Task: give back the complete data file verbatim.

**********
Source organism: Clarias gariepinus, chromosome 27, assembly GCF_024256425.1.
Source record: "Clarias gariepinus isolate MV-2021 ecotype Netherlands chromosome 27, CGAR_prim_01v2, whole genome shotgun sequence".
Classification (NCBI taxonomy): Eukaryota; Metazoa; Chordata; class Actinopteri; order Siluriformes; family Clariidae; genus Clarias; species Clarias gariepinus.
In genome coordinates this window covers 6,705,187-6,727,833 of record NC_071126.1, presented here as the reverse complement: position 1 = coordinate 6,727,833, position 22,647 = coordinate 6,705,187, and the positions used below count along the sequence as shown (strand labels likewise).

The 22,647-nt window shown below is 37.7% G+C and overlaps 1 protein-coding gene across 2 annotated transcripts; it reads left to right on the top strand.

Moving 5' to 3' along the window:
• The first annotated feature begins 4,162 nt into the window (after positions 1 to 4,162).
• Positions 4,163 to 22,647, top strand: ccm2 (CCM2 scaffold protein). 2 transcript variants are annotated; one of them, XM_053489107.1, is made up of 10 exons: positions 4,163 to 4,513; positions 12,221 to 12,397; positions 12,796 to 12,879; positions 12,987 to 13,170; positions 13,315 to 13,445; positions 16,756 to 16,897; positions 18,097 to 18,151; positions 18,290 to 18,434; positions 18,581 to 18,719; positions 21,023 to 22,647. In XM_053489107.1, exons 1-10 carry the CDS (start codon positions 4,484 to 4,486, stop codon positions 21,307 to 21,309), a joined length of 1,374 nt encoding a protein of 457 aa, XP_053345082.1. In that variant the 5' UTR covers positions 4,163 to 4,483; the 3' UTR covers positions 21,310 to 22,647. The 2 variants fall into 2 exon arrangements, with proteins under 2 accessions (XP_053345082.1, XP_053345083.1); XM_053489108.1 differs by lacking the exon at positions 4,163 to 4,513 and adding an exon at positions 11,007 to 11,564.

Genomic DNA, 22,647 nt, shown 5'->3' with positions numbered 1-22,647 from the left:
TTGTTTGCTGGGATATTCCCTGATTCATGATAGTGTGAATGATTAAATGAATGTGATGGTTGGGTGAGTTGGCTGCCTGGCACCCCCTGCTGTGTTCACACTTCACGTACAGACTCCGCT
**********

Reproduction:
Source organism: Clarias gariepinus, chromosome 27, assembly GCF_024256425.1.
Source record: "Clarias gariepinus isolate MV-2021 ecotype Netherlands chromosome 27, CGAR_prim_01v2, whole genome shotgun sequence".
Classification (NCBI taxonomy): Eukaryota; Metazoa; Chordata; class Actinopteri; order Siluriformes; family Clariidae; genus Clarias; species Clarias gariepinus.
In genome coordinates this window covers 6,705,187-6,727,833 of record NC_071126.1, presented here as the reverse complement: position 1 = coordinate 6,727,833, position 22,647 = coordinate 6,705,187, and the positions used below count along the sequence as shown (strand labels likewise).

The 22,647-nt window shown below is 37.7% G+C and overlaps 1 protein-coding gene across 2 annotated transcripts; it reads left to right on the top strand.

Moving 5' to 3' along the window:
• The first annotated feature begins 4,162 nt into the window (after positions 1 to 4,162).
• Positions 4,163 to 22,647, top strand: ccm2 (CCM2 scaffold protein). 2 transcript variants are annotated; one of them, XM_053489107.1, is made up of 10 exons: positions 4,163 to 4,513; positions 12,221 to 12,397; positions 12,796 to 12,879; positions 12,987 to 13,170; positions 13,315 to 13,445; positions 16,756 to 16,897; positions 18,097 to 18,151; positions 18,290 to 18,434; positions 18,581 to 18,719; positions 21,023 to 22,647. In XM_053489107.1, exons 1-10 carry the CDS (start codon positions 4,484 to 4,486, stop codon positions 21,307 to 21,309), a joined length of 1,374 nt encoding a protein of 457 aa, XP_053345082.1. In that variant the 5' UTR covers positions 4,163 to 4,483; the 3' UTR covers positions 21,310 to 22,647. The 2 variants fall into 2 exon arrangements, with proteins under 2 accessions (XP_053345082.1, XP_053345083.1); XM_053489108.1 differs by lacking the exon at positions 4,163 to 4,513 and adding an exon at positions 11,007 to 11,564.

Genomic DNA, 22,647 nt, shown 5'->3' with positions numbered 1-22,647 from the left:
TTGTTTGCTGGGATATTCCCTGATTCATGATAGTGTGAATGATTAAATGAATGTGATGGTTGGGTGAGTTGGCTGCCTGGCACCCCCTGCTGTGTTCACACTTCACGTACAGACTCCGCT